President Barack Obama will begin a new push to close the Guantanamo Bay detention center by appointing a well-known Washington attorney to a key government position, the State Department announced today.
Obama has asked Clifford Sloan, a partner at Skadden, Arps, Slate, Meagher & Flom in Washington, to reopen the State Department's Office of Guantanamo Closure, which has been closed since January.
Sloan, a specialist in litigation and appeals for intellectual property law, has previously served in high-ranking positions in all three branches of the federal government, including associate counsel to President Clinton and as assistant to the solicitor general in the U.S. Department of Justice during the George H.W. Bush administration.
U.S. Secretary of State John Kerry said in a written statement that Sloan shares Obama's belief that Guantanamo's continued operation isn't in the nation's security interests.
"I've known and respected Cliff Sloan for nearly ten years. His intellect and skill as a negotiator is respected across party lines, and he's served presidents Republican and Democratic with equal skill," Kerry said. "I appreciate his willingness to take on this challenge."
At a May 23 speech on national security, Obama once again called on Congress to lift restrictions on transferring prisoners from Guantanamo and announced he would appoint a senior envoy at the State Department whose sole responsibility will be to achieve the transfer of detainees to other countries.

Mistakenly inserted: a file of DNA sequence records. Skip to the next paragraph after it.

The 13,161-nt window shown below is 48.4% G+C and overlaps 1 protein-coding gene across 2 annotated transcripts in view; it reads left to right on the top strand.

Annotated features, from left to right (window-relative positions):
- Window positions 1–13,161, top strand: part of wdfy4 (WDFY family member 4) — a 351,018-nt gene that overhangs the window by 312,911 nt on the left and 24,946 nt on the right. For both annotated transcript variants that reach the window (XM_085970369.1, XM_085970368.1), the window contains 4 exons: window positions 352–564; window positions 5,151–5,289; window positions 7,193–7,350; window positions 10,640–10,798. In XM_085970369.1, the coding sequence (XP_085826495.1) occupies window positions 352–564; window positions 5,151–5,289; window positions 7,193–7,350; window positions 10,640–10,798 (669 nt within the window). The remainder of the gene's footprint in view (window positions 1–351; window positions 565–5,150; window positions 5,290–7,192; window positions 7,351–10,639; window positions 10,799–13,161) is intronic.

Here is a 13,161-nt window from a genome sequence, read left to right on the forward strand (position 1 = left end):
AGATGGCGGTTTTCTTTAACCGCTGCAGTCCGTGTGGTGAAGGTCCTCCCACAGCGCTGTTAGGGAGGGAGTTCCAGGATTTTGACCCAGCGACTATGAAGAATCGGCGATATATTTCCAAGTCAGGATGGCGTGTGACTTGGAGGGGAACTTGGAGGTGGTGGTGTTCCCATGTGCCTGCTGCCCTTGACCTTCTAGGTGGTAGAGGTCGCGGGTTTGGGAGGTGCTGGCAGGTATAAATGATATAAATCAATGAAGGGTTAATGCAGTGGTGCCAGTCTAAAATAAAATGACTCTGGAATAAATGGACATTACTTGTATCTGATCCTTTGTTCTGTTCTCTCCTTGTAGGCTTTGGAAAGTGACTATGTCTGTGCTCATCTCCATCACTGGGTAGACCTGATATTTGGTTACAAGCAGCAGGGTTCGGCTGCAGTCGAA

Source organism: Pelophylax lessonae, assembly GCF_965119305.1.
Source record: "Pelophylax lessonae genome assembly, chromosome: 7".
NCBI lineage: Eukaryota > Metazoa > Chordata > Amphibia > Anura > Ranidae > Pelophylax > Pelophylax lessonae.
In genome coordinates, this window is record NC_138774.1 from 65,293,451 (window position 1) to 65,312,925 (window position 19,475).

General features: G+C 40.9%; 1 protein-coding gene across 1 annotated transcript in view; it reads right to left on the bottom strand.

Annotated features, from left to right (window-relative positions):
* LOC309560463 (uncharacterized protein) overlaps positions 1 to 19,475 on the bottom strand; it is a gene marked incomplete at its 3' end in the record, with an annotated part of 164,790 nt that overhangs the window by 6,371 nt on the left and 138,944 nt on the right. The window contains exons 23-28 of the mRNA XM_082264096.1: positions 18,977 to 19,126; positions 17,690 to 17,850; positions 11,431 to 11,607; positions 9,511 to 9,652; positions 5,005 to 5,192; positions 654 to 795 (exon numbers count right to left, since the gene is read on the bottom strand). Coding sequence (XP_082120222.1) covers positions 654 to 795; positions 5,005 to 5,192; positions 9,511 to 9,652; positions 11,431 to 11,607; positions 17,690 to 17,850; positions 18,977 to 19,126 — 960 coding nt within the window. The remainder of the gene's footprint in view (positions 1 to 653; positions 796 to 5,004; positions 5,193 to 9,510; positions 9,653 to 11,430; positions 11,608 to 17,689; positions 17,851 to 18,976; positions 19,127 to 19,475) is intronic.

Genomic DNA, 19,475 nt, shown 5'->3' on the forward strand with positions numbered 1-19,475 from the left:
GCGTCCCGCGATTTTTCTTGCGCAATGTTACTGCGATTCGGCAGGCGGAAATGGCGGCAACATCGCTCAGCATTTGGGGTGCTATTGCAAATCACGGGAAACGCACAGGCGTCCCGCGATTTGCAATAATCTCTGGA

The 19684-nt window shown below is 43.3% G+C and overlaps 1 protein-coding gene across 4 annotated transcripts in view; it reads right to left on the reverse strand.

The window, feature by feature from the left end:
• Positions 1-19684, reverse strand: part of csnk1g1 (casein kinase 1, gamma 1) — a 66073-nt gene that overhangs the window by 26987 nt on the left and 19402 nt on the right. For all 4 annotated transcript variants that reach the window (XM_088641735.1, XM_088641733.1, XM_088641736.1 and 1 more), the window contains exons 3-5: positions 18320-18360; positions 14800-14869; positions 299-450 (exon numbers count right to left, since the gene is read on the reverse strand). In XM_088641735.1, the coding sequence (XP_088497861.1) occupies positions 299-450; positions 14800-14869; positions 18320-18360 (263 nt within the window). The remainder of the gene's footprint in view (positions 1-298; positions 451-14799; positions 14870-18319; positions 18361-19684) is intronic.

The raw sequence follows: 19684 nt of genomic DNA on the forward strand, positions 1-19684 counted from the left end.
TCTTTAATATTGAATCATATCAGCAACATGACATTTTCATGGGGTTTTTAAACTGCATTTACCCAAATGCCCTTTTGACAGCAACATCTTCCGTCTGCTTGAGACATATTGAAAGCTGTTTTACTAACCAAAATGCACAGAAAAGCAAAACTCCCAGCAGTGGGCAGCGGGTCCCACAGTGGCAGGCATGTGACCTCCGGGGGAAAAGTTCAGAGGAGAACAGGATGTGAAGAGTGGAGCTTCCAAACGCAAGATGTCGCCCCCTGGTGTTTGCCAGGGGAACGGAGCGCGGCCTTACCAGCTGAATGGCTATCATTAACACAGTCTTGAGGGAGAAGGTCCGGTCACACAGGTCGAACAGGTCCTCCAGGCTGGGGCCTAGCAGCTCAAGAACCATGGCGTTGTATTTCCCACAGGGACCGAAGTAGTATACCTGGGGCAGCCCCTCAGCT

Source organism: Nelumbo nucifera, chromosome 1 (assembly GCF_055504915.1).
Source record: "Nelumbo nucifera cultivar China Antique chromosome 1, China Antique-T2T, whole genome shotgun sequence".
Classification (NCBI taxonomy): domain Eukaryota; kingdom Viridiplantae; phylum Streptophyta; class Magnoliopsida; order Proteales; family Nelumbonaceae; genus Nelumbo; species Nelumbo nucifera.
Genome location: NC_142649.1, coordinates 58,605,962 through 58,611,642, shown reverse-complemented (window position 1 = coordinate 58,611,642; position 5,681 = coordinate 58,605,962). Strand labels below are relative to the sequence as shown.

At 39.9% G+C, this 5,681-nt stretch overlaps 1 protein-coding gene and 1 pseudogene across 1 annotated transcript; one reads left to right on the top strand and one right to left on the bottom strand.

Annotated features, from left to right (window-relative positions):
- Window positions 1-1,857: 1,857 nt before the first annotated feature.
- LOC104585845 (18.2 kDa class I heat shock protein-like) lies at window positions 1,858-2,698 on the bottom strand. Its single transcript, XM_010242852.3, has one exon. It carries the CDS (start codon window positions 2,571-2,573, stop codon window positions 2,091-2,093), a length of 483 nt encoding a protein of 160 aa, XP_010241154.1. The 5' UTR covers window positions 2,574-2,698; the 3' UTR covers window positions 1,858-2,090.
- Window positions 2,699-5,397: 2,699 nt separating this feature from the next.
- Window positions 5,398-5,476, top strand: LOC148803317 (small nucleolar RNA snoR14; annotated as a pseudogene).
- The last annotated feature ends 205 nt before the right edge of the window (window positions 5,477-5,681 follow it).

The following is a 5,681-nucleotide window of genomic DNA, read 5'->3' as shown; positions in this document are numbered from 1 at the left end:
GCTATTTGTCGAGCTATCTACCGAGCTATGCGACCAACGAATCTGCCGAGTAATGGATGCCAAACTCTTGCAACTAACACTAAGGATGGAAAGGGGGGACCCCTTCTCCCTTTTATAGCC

"Given my administration's relentless pursuit of al Qaeda's leadership, there is no justification beyond politics for Congress to prevent us from closing a facility that should never have been opened," Obama said during the speech.
"To the greatest extent possible, we will transfer detainees who have been cleared to go to other countries," Obama said. "Where appropriate, we will bring terrorists to justice in our courts and military justice system. And we will insist that judicial review be available for every detainee."
Sloan's selection also got lauded by former U.S. Supreme Court Justice John Stevens, and former solicitors general Paul Clement of Bancroft and Ken Starr, president of Baylor University.
"Cliff Sloan is a brilliant lawyer and leader who has succeeded in many different disciplines," Clement said in a statement. "He has an uncanny ability to get to the heart of any difficult problem. He will focus his formidable intellect on this challenging set of issues."
Attorneys who represent Guantanamo detainees were more skeptical because they believe he already has the authority to transfer detainees, said David Remes, a litigator and legal director of Appeal For Justice.
"It's a statement that the administration continues to believe that Congress is the problem, when in fact the administration has all the authority it needs to start transferring detainees, both to Yemen and other countries," Remes said.
"I'm not a political wizard, but I wonder how they think they can bring the Republicans they need on board with any plan to close Guantanamo and send detainees to the U.S.," Remes said. "What's needed here are transfers, and once again Obama has kicked the can down the road while giving the illusion of movement."